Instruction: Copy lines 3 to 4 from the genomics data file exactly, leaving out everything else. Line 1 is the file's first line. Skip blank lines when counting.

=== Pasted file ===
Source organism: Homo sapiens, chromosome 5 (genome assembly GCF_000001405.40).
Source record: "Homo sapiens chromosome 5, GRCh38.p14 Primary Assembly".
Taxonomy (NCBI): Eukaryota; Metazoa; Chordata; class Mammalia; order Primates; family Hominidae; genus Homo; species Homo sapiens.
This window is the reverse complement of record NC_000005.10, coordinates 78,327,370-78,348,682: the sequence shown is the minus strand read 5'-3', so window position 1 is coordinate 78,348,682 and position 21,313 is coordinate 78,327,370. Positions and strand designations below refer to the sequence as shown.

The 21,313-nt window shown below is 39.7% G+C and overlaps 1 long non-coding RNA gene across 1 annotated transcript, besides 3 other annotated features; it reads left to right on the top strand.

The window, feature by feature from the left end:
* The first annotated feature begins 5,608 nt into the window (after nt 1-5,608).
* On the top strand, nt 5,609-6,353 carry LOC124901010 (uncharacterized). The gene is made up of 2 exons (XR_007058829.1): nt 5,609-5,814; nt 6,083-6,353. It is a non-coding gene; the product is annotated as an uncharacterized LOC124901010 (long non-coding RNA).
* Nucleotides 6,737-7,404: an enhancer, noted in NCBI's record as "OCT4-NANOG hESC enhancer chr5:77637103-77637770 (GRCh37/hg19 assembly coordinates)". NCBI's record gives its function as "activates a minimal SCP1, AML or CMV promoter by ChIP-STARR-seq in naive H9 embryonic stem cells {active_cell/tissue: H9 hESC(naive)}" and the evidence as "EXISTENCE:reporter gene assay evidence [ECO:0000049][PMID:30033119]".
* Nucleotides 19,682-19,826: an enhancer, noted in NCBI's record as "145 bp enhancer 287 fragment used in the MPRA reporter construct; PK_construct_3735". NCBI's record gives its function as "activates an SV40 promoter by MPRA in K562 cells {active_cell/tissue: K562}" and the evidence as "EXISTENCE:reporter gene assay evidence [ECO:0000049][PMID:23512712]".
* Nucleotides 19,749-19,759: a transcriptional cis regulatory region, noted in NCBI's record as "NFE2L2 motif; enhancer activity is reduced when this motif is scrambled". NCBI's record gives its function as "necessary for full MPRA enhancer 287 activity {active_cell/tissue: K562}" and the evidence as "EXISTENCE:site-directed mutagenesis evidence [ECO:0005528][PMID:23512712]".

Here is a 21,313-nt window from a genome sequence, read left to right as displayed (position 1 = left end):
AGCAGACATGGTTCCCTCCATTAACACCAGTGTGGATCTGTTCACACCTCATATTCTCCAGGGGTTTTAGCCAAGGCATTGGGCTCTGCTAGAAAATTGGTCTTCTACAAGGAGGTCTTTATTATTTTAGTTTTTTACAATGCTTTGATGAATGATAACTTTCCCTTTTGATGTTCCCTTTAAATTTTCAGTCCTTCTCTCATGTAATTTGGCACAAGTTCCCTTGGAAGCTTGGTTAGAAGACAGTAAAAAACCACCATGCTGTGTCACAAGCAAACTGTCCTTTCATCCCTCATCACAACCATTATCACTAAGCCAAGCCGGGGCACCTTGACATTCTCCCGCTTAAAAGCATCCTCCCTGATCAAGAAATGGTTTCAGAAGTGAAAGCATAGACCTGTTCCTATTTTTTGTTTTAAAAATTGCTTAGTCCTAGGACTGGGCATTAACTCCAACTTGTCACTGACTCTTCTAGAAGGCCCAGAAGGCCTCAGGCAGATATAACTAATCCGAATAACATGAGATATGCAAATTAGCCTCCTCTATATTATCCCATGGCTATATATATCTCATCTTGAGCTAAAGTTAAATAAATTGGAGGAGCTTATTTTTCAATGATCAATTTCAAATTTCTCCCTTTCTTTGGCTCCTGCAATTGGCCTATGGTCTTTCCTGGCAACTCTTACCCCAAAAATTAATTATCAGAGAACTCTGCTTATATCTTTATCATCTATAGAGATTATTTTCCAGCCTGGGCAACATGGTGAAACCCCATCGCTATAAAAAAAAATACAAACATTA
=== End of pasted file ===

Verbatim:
Taxonomy (NCBI): Eukaryota; Metazoa; Chordata; class Mammalia; order Primates; family Hominidae; genus Homo; species Homo sapiens.
This window is the reverse complement of record NC_000005.10, coordinates 78,327,370-78,348,682: the sequence shown is the minus strand read 5'-3', so window position 1 is coordinate 78,348,682 and position 21,313 is coordinate 78,327,370. Positions and strand designations below refer to the sequence as shown.